The way most multi-pump pneumatics are constructed, you have to clean from the muzzle, which exposes the most critical area of the barrel--the rifling at the muzzle--to the mechanical damage of a cleaning rod. Pull-through cleaning sets that use monofilament line are even worse, because they pick up abrasive particles and can actually cut through steel, let alone brass.

I know of brass-barreled airguns with over 50,000 J rounds through them that have never been cleaned. I don't know any more dramatic way to say it--don't clean your brass- or bronze-barreled airguns!

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Steel barrels

The other kind of airgun barrel is made of mild steel. Any hardening comes from work-hardening during the rifling process. In that respect, an airgun barrel is not dissimilar from a.22 rimfire barrel. However, the way the airgun functions is totally different and the reason you seldom need to clean your barrel.

Airguns do not generate explosive gasses (intentionally) to propel. their-pellets. They use the force of compressed air or sometimes C[O.sub.2] in place of rapidly burning gunpowder to create the pressure that pushes the pellet out the spout.

Sometimes, there are explosions inside spring-piston guns when the i heat of compression ignites a mixture of lubricants and air during the ' compression cycle. This is called dieseling, and it occurs every time an, airgun with more than about 450 fps muzzle velocity fires. It becomes noticeable in more powerful spring-piston guns when smoke is seen after the shot.

Sometimes, there's so much fuel/air mixture that an actual explosion takes place. This sounds like a rimfire shot and sometimes flame can be seen exiting the muzzle. This violent phenomenon is called a detonation and should be avoided, if possible, because of the extra strain it puts on the gun. Spring guns have been known to recock from this explosion and even to blow apart violently!

But the caked residue from burnt gunpowder and primers never collects in an airgun bore. So, from that standpoint, cleaning is not necessary.

Velocity matters

However, lead from pellets traveling at higher velocity can fuse to the steel barrel. As long as the rifle is below about 800 fps, it will never collect lead. Above that number, and hardened lead pellets only will gradually lead the bore. Some pellets--most noticeably those made by the Crosman Corporation--are made from a lead alloy hardened with antimony. Like hard lead bullets in a firearm, these hard pellets are the ones that shed their lead when the velocity climbs.

When the velocity goes above 1000 fps, all kinds of lead pellets will eventually lead the bore and cleaning will be required. This will happen fastest in the modern high-powered precharged pneumatics.

Special cleaning needs

Powerful precharged pneumatics need to be cleaned because they lead up due to no lubrication on the pellets. Guns with velocities below 800 fps aren't as much a problem as guns that shoot faster. However, if the shooter takes the time to lubricate his pellets with a good bullet lubricant like Whiscombe honey, which is two parts Hoppes Gun Oil and one part STP Engine Treatment (by volume), he can avoid this problem.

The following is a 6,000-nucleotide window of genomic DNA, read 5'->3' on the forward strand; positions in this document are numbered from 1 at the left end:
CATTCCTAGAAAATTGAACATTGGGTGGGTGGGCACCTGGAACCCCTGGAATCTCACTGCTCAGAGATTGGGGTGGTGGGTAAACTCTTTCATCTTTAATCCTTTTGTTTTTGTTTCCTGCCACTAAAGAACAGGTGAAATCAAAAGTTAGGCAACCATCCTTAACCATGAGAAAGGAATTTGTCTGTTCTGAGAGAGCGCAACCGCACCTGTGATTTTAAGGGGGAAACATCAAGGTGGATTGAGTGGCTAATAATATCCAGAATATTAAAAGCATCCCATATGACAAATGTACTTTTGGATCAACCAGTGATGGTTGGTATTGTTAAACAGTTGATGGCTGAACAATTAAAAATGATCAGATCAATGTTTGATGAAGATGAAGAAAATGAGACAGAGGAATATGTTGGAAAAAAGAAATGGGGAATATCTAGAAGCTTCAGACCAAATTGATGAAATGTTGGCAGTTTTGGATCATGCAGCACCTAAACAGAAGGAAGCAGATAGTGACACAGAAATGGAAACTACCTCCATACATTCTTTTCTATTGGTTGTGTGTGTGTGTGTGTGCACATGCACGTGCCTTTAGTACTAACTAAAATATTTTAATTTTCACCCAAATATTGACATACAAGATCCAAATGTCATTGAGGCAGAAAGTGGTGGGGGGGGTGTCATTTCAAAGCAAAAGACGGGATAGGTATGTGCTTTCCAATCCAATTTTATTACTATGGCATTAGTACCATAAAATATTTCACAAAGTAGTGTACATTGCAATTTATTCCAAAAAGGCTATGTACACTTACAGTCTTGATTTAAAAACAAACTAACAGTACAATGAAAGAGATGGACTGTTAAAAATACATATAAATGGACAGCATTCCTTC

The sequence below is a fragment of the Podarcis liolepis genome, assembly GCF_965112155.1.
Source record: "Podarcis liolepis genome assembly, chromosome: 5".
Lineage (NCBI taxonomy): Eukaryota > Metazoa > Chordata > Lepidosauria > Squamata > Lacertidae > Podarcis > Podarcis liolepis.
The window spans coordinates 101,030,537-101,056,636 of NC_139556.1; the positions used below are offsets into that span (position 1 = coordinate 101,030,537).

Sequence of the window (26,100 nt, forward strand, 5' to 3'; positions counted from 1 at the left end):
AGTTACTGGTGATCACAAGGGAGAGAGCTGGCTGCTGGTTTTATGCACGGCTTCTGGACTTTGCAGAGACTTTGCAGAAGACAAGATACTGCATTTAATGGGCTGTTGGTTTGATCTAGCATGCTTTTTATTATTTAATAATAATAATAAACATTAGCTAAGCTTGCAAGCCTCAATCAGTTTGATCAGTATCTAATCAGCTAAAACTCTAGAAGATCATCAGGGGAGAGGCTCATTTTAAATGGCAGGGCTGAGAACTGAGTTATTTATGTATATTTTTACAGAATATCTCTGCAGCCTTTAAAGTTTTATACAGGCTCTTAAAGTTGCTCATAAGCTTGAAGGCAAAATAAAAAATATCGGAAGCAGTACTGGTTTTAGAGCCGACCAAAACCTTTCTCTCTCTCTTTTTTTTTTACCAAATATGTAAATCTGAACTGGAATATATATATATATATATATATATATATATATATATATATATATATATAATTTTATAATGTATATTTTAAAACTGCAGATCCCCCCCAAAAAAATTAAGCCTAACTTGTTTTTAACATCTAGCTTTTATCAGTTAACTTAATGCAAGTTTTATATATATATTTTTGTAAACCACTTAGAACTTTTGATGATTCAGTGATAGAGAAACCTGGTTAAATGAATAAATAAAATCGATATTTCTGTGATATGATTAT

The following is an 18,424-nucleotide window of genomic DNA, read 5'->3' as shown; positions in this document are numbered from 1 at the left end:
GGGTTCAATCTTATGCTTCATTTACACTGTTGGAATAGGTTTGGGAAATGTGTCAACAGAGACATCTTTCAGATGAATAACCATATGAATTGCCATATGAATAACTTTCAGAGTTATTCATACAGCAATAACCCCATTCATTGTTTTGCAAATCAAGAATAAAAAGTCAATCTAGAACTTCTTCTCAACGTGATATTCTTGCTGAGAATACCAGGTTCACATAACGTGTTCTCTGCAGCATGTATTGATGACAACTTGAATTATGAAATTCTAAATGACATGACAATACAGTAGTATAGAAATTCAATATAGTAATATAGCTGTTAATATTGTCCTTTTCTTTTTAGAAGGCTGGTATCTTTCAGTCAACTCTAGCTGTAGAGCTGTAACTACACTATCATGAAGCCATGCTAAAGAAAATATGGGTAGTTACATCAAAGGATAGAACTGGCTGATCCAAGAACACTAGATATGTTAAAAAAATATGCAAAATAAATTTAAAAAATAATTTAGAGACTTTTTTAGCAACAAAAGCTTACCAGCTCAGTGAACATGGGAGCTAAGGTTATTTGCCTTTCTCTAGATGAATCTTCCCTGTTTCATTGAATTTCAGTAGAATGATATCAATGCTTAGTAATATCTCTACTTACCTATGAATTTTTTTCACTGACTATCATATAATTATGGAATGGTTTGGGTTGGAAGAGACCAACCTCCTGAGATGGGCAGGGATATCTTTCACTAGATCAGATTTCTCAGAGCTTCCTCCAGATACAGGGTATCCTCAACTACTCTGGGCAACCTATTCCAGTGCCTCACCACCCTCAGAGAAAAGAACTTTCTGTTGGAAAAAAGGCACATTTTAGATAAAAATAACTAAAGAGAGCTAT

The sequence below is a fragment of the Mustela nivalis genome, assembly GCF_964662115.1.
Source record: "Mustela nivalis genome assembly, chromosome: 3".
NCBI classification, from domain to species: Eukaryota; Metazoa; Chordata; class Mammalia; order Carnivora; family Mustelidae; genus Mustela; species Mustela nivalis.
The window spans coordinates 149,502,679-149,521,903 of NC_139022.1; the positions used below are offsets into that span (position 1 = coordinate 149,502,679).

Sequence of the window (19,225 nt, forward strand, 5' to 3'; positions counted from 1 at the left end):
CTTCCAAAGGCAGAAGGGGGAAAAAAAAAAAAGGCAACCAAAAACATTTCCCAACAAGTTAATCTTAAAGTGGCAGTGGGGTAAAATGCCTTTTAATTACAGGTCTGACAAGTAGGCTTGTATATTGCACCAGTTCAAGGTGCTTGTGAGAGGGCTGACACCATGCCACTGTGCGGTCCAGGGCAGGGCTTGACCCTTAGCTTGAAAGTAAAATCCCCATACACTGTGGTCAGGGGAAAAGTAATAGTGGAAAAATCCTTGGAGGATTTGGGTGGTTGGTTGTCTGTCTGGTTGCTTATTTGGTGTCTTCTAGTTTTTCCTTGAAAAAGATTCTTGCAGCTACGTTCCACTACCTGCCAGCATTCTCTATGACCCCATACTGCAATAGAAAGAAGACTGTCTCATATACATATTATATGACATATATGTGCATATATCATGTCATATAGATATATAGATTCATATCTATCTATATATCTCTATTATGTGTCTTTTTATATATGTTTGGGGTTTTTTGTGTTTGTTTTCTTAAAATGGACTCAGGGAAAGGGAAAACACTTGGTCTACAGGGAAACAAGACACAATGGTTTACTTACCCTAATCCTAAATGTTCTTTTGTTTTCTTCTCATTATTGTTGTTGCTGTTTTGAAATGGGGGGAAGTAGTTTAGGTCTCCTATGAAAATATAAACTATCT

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What about cleaning pellets

There are bore-sized felt cylinders being sold as "cleaning pellets."Cleaning pellets don't work! There, I've said it. They were invented as a marketing idea and actually serve no useful purpose, other than to fool the shooter into thinking he has cleaned his airgun. No reputable shooter or repair station uses cleaning pellets to clean an airgun.

When it's time to really clean the bore

There's only one good way to clean a steel airgun barrel, and that's with a brass brush coated with JB Non-Embedding Bore Cleaning Compound. Coat the brush and run it through the bore in both directions 20 times. Next, clean it thoroughly to remove the mildly abrasive compound. In general, you don't need gun solvents and cleaners. Sometimes, you may have to use them on a problem barrel. Just be careful to keep these solutions away from any seals, or they could be damaged.

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I prefer a one-piece cleaning rod of the correct size, over anything else. The jointed rods can get caught on the sharp edges of the transfer port. The pull-through kits that use plastic-coated wire or monofilament line can attract abrasive particles that will embed in the soft plastic and cut the barrel. I also prefer to use a cleaning jag to push the cleaning patch through the bore in a single direction, rather than a loop that pulls it back and forth.

Judgement is required

Every time you clean an airgun barrel, you have to weigh the benefits of better accuracy against wear and possible damage to the bore. The veteran airgunner has learned to err on the side of less cleaning, and many of us never clean our guns at all.
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Author:Gaylord, Tom
Publication:Shotgun News
Geographic Code:1USA
Date:Nov 20, 2011
Words:1721